One fascinating aspect of the country’s foolhardy departure from the European Union is the fate of Britons in the 27 member states of the European Union; and more particularly how they are depicted here now that the “free and independent coastal state” of Brexitannia has “taken back control“.

Keen observers of the British media will note all foreigners seeking to come to the English Empire (which some refer to as the United Kingdom. Ed.) to settle are referred to as “migrants“. When used by the right-wing press or politicians, “migrants” has a clear pejorative tone to the effect that these people are not as good as us.

However, in line with British exceptionalism as Brits seeking to or having taken up residence abroad are termed “expats” by the fourth estate, as per this typical specimen from yesterday’s Daily Brexit, which some still call Daily Express.

Headline reads Brexit BACKLASH: British expats could abandon Canary Islands for Greece and Cyprus

Expats? Emigrés? Immigrants?

 

Of course, what the Daily Brexit forgets is that even in Greece and Cyprus, holders of those nice, new and allegedly blue British passports will still be classed as third country citizens by the Greek and Cypriot authorities; and if they try staying there for longer than the maximum period without applying for a residence permit, they’ll be regarded as illegal immigrants, just as they are now finding out on the Costa del Sol.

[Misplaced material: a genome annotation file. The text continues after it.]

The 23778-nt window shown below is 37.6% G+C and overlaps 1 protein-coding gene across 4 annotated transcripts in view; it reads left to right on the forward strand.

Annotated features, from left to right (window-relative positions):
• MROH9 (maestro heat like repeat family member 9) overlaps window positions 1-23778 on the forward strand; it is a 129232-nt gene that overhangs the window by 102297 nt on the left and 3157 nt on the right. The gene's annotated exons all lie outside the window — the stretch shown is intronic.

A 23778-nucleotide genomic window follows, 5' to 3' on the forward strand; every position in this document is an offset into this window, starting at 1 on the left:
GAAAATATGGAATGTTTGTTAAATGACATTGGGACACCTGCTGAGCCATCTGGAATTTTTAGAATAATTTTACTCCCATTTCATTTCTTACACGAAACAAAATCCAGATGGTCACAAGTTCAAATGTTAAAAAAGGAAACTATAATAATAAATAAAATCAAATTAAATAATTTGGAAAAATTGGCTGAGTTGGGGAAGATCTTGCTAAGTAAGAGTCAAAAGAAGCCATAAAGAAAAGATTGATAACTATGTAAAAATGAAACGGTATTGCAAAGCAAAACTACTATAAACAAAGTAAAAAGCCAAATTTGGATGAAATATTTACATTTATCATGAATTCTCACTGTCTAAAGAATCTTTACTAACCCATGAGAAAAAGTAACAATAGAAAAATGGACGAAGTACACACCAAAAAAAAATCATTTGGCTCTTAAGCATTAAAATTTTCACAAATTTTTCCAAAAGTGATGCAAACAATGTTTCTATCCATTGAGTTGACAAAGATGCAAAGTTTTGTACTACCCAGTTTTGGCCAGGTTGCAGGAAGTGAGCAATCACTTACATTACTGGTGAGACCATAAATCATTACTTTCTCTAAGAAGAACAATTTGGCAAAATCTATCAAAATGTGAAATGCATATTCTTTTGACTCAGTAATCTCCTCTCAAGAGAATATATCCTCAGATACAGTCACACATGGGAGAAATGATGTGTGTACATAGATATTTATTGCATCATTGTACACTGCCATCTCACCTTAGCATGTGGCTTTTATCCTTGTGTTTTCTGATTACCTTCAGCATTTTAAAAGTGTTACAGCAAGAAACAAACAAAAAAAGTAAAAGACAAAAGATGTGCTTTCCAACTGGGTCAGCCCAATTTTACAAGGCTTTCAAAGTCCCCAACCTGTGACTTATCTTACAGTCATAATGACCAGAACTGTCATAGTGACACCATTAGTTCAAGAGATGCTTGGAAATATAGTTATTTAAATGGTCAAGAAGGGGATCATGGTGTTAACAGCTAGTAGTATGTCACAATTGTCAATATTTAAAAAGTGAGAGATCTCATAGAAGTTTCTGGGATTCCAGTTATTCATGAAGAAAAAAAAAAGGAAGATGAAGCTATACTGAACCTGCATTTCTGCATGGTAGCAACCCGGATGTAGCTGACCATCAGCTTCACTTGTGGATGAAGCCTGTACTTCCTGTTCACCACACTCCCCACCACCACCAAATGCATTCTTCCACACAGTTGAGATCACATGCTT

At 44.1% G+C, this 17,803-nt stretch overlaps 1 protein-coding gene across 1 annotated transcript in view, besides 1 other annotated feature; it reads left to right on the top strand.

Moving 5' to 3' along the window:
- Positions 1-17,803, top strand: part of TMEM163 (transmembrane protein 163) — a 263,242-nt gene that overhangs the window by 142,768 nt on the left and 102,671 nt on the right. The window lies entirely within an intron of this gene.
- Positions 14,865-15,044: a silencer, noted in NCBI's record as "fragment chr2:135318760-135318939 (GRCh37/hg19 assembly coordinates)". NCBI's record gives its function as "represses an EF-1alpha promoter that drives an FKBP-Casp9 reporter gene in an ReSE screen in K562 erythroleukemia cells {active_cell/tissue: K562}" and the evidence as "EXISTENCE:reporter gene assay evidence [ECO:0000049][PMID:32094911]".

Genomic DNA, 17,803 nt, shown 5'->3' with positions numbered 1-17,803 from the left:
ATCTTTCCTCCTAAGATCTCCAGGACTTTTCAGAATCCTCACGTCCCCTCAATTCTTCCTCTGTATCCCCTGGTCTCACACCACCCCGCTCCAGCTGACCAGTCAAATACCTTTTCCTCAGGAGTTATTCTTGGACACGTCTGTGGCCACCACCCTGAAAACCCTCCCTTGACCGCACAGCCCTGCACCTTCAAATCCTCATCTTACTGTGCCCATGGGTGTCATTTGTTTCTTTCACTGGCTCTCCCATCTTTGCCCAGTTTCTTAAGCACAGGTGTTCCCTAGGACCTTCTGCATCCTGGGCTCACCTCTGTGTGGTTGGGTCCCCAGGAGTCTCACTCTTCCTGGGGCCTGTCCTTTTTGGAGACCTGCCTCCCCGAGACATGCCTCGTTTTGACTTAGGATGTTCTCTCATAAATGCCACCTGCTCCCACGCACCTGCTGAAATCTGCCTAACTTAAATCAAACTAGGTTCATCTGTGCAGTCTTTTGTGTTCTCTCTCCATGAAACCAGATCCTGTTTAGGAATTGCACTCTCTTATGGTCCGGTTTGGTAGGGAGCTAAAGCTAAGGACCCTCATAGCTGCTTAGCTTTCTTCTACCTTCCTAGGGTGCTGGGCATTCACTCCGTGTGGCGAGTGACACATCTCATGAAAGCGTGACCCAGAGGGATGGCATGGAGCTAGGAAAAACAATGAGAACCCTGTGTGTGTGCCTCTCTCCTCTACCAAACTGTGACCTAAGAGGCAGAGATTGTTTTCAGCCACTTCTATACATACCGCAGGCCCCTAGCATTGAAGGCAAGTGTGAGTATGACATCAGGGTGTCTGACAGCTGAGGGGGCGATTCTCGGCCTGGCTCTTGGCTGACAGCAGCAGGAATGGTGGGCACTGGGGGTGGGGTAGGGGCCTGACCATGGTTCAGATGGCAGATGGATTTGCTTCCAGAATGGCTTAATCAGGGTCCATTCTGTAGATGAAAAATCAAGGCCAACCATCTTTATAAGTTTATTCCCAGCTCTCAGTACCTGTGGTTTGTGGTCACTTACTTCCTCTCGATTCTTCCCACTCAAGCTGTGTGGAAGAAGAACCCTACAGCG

Expat” is of course a truncation of the term “expatriate“, with the shorter form’s first recorded use in the first half of the 1960s.

When people move for work, settlement or other reasons, the language used about them is always full of meaning. In earlier, less judgemental times those who left British shores to settle abroad might have been referred to as “émigrés” or “emigrants“, whilst those coming here for permanent settlement were “immigrants“, which had more than its fair share of negative connotations in times past.

Nowadays all those negative connotations are to a certain effect by “migrant“, which, unlike “immigrant” or “emigrant” is not specific about the person’s direction of travel.

Nevertheless, I can see the exceptionalism continuing and am not expecting the Daily Brexit to refer to Brits resident abroad as “British immigrants” at any time soon. 😉

PS: Apologies to Robert Browning for this post’s title.